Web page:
Alongside his passion for new music and the clarinet, Ashley is a die-hard fan of opera and is undergoing intense tuition to tame his recently discovered heldentenor voice. He has dreams of one day singing at the Met Opera in New York.

Coffee Break Interview: Ashley Smith

 

Background... I am also from Perth. After completing my BMus (Hons) at UWA in 2006 I went to the Australian National Academy of Music in Melbourne for three years. For the first half of 2010 I was an ANAM Fellow and am currently mid-way through a MMus at Yale University in the United States.

Most memorable performance... Without a doubt, performing the Lindberg Clarinet Concerto with the ANAM Orchestra and Brett Dean. It was such a thrill to perform one of my favourite works for the instrument with an orchestra consisting entirely of my best friends. We received a fifteen minute standing ovation.

My most terrifying/embarrassing onstage moment ... When I realised that I was going to have to play an encore after the above Lindberg performance, and finding myself playing a piece of music called Clair by Franco Donatoni (perhaps the most difficult work in my repertoire). I don’t actually remember starting the piece, but about half way through my brain clicked –in and I realised that I was playing from memory (and to a full house) something which I hadn’t looked at for about three months. That performance came entirely down to muscle memory, and absolutely no brain activity whatsoever!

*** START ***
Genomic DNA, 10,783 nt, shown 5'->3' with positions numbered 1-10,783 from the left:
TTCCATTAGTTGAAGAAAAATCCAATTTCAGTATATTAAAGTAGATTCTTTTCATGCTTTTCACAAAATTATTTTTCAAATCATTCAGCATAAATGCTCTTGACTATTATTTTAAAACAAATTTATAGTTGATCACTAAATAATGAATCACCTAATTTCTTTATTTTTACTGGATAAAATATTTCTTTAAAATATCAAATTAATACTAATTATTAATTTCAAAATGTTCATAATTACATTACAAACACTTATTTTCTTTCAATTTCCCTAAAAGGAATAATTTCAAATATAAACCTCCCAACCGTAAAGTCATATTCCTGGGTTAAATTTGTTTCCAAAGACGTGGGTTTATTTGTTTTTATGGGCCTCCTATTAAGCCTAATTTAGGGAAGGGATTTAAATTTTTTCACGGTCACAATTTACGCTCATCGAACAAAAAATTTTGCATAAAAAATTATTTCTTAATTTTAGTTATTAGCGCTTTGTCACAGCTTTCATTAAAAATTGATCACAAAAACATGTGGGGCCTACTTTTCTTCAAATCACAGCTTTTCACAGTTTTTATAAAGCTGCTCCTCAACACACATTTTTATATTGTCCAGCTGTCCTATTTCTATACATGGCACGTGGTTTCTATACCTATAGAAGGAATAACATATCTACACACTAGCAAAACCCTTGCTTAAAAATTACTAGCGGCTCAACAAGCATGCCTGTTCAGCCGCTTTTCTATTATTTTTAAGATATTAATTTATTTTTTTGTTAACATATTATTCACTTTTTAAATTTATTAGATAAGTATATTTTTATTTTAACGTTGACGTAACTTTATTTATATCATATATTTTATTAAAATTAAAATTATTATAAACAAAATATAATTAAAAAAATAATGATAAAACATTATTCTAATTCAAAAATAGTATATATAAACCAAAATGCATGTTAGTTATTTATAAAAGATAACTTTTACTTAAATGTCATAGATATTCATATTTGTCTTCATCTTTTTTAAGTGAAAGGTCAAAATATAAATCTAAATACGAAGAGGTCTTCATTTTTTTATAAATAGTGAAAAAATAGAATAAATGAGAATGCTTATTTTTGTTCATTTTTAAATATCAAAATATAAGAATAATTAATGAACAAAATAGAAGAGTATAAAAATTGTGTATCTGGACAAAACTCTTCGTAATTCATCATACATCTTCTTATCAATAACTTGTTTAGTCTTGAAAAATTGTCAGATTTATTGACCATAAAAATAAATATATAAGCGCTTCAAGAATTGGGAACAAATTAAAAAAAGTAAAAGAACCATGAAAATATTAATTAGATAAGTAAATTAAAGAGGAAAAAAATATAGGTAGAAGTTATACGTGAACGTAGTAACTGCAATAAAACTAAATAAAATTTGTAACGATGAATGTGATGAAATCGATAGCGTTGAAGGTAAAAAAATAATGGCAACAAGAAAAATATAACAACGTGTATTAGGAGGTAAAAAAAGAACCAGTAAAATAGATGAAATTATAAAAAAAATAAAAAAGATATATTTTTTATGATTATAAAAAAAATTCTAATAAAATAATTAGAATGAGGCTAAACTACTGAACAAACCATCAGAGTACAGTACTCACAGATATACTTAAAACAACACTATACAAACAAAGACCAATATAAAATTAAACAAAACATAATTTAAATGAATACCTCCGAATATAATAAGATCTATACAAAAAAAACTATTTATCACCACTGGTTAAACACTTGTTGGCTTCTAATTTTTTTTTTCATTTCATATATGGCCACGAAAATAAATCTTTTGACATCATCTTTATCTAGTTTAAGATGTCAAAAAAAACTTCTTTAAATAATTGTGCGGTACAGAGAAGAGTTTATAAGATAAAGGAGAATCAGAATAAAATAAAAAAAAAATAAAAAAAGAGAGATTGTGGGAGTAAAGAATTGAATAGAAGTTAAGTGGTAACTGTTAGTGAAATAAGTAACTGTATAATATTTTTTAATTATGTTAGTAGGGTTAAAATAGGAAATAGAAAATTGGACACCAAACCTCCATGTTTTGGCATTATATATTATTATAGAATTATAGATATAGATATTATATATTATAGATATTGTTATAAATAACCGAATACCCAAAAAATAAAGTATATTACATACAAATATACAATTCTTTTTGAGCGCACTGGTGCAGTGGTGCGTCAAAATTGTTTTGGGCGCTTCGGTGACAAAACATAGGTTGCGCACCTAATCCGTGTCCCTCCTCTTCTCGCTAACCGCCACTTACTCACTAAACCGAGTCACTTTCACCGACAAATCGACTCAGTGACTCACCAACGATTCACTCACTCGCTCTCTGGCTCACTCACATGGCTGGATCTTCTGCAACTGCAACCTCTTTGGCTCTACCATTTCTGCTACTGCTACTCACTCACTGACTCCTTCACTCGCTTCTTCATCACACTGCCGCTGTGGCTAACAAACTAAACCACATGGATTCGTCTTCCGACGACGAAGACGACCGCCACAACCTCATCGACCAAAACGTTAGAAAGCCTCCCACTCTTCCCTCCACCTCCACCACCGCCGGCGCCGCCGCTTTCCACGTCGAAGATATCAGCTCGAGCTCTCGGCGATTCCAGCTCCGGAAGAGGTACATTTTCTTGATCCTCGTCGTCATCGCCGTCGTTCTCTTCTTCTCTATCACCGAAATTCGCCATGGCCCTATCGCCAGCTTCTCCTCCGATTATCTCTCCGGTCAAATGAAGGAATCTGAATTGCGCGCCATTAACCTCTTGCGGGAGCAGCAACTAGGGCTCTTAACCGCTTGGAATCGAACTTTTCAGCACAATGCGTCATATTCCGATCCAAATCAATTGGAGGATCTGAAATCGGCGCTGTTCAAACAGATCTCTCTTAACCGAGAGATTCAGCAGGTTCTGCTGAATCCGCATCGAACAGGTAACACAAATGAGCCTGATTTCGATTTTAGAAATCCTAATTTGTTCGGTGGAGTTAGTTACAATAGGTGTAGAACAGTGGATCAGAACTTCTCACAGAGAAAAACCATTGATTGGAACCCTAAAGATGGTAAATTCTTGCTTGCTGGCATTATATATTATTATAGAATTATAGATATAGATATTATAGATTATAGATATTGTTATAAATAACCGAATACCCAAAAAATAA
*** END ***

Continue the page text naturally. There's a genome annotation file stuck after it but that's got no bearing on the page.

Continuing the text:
My dream recital... A concert of new music by Australian composers with an (imagined) full-time Australian new music ensemble at the new (imagined) Perth Recital Centre: a beautiful glass, steel and wood structure located on the Perth riverfront, purpose built for chamber music.

Sunday afternoons are normally spent ... Going for a run around the bridges while playing air-violin to my i-pod, followed by catching up with family.

The piece of music I would show to convince someone of the power of music ... I know it is a cliché, but I have to say Beethoven 5. At the end of 2008, the Australian Government suddenly decided to close the Australian National Academy of Music. In an act of solidarity, musicians from all over the country came together during the final hours of the Academy to give a performance of Beethoven 5. Despite the massive size of the orchestra, we played conductor-less and standing up. It was a performance filled with frustration and anger and the power of those opening bars cutting through the silence was terrifying. It was a performance that showed me that music (and art, in general) is a much bigger force than what any individual can comprehend. The following day, some colleagues and I went to Canberra to meet with Ministers and advisors to the Prime Minister who had been at the performance. That afternoon we were given our Academy back.

The book sitting on my bedside table is ... Einstein’s Violin by 20th century maestro, Joseph Eger. He proposes a really interesting argument that physics behind musical acoustics is capable of promoting social change.